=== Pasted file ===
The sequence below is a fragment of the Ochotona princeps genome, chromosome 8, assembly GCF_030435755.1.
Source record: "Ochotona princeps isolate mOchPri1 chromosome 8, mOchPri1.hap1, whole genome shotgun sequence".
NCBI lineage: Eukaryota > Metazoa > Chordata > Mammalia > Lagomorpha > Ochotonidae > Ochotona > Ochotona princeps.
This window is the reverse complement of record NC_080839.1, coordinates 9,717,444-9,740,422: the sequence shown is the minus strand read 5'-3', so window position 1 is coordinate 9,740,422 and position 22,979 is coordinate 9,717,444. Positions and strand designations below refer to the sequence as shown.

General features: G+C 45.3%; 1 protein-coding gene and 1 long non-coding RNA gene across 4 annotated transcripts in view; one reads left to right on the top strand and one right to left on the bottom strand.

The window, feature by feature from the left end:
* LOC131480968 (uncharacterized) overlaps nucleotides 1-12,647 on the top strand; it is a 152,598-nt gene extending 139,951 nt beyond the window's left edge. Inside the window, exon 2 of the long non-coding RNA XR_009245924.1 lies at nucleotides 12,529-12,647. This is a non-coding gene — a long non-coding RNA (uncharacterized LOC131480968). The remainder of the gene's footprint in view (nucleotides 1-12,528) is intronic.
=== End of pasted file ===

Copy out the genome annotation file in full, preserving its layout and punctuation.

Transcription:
The sequence below is a fragment of the Ochotona princeps genome, chromosome 8, assembly GCF_030435755.1.
Source record: "Ochotona princeps isolate mOchPri1 chromosome 8, mOchPri1.hap1, whole genome shotgun sequence".
NCBI lineage: Eukaryota > Metazoa > Chordata > Mammalia > Lagomorpha > Ochotonidae > Ochotona > Ochotona princeps.
This window is the reverse complement of record NC_080839.1, coordinates 9,717,444-9,740,422: the sequence shown is the minus strand read 5'-3', so window position 1 is coordinate 9,740,422 and position 22,979 is coordinate 9,717,444. Positions and strand designations below refer to the sequence as shown.

General features: G+C 45.3%; 1 protein-coding gene and 1 long non-coding RNA gene across 4 annotated transcripts in view; one reads left to right on the top strand and one right to left on the bottom strand.

The window, feature by feature from the left end:
* LOC131480968 (uncharacterized) overlaps nucleotides 1-12,647 on the top strand; it is a 152,598-nt gene extending 139,951 nt beyond the window's left edge. Inside the window, exon 2 of the long non-coding RNA XR_009245924.1 lies at nucleotides 12,529-12,647. This is a non-coding gene — a long non-coding RNA (uncharacterized LOC131480968). The remainder of the gene's footprint in view (nucleotides 1-12,528) is intronic.